Where ecosystems and landscapes are severely degraded, we can proactively speed up the process. Some of the ways to do this are to restore missing natural processes, namely predation, grazing, regeneration and decomposition. This could mean reintroducing keystone species like the bison and beaver. These two powerhouses of the rewilding movement (also known as ecosystem engineers) behave in such a way that they engineer the landscape to support a wide variety of species. Rewilding could also be protecting threatened animals that fulfil important ecosystem roles. Vultures for example, scavenge on decaying carcasses which prevents disease spreading through the land. Then there is the restoration of entire ecosystems. Rewilding interventions targeted at this include: planting underwater forests of kelp or removing dams to reconnect rivers and rewet dried up floodplains.


Unleashing a Flood of Change 

One of the phenomenal impacts of rewilding happens when it kickstarts a trophic cascade. This ecological term describes a chain of reactions that trickle down from the top of the food web when a species is either reintroduced or recovers. The impacts can be widespread, not just affecting those species directly related to the top, including us. Yes, humans benefit from the cascading effects of these natural interactions: from more fertile soils to controlling the spread of diseases and even changing the composition of the atmosphere.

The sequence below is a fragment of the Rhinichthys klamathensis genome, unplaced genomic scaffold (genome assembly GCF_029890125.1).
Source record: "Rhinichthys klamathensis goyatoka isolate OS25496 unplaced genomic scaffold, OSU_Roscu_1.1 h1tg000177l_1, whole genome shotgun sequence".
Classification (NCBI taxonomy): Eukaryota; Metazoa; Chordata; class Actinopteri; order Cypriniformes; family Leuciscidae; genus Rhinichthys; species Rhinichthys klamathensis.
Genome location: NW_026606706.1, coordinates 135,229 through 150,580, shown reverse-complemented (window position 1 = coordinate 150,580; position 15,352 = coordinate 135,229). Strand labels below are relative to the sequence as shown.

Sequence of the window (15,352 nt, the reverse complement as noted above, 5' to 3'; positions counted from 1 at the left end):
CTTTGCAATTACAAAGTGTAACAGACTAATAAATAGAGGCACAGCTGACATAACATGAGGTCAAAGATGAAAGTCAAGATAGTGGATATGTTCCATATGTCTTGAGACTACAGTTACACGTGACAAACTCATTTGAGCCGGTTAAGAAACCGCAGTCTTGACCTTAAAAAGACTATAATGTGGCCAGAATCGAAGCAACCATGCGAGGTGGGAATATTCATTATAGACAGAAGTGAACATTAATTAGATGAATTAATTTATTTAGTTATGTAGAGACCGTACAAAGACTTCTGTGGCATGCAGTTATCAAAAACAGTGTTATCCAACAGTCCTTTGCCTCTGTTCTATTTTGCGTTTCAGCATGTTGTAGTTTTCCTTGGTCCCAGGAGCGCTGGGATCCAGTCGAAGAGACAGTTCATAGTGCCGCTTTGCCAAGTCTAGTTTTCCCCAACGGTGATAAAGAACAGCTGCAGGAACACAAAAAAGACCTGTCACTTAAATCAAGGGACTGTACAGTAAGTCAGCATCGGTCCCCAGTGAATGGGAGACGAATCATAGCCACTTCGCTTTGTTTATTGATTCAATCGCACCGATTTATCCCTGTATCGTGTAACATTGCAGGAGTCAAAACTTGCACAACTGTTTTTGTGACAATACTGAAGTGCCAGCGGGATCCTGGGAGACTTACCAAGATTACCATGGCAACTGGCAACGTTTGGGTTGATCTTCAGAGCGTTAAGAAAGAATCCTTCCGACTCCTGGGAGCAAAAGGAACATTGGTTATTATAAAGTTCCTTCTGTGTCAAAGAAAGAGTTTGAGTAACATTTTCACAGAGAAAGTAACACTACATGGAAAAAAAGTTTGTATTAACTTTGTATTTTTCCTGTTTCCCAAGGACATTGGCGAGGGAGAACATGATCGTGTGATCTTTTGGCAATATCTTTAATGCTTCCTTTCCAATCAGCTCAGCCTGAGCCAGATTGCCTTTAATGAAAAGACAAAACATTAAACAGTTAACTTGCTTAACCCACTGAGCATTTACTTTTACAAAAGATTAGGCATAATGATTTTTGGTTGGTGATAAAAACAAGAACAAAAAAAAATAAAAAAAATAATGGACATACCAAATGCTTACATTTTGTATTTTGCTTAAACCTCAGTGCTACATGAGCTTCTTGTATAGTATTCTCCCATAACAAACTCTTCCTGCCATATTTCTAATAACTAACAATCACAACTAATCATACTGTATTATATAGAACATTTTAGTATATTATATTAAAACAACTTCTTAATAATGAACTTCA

The most famous example of a trophic cascade is that of wolves being reintroduced to Yellowstone Park in the US. The reappearance of wolves after a 70 year absence unleashed a series of remarkable effects. Firstly, they preyed on the overpopulated elk keeping them in check but they also altered the elk’s behaviour.


From being an unrestricted roaming herbivore, the elk became cautious and avoided grazing in certain areas. This meant vegetation could regenerate naturally where the elk was no longer grazing. A regrowth of vegetation attracted an increased numbers of songbird, birds of prey, salmon, beaver and bison.


As well as triggering the regeneration of woodlands, the wolves inadvertently improved the quality of the soil. Bears, otters, eagles and ospreys revelled in the improved abundance of salmon by hunting and leaving salmon carcasses along the river’s edge. The remains of the nutrient rich salmon fed nitrogen into the soil. Not ending here, another incredible impact saw the newly grown forests stabilise the riverbanks and improve the flow of the rivers. 


Since the discovery of trophic cascades last century, more and more fascinating evidence has been unearthed of some astounding connections taking place throughout the natural world.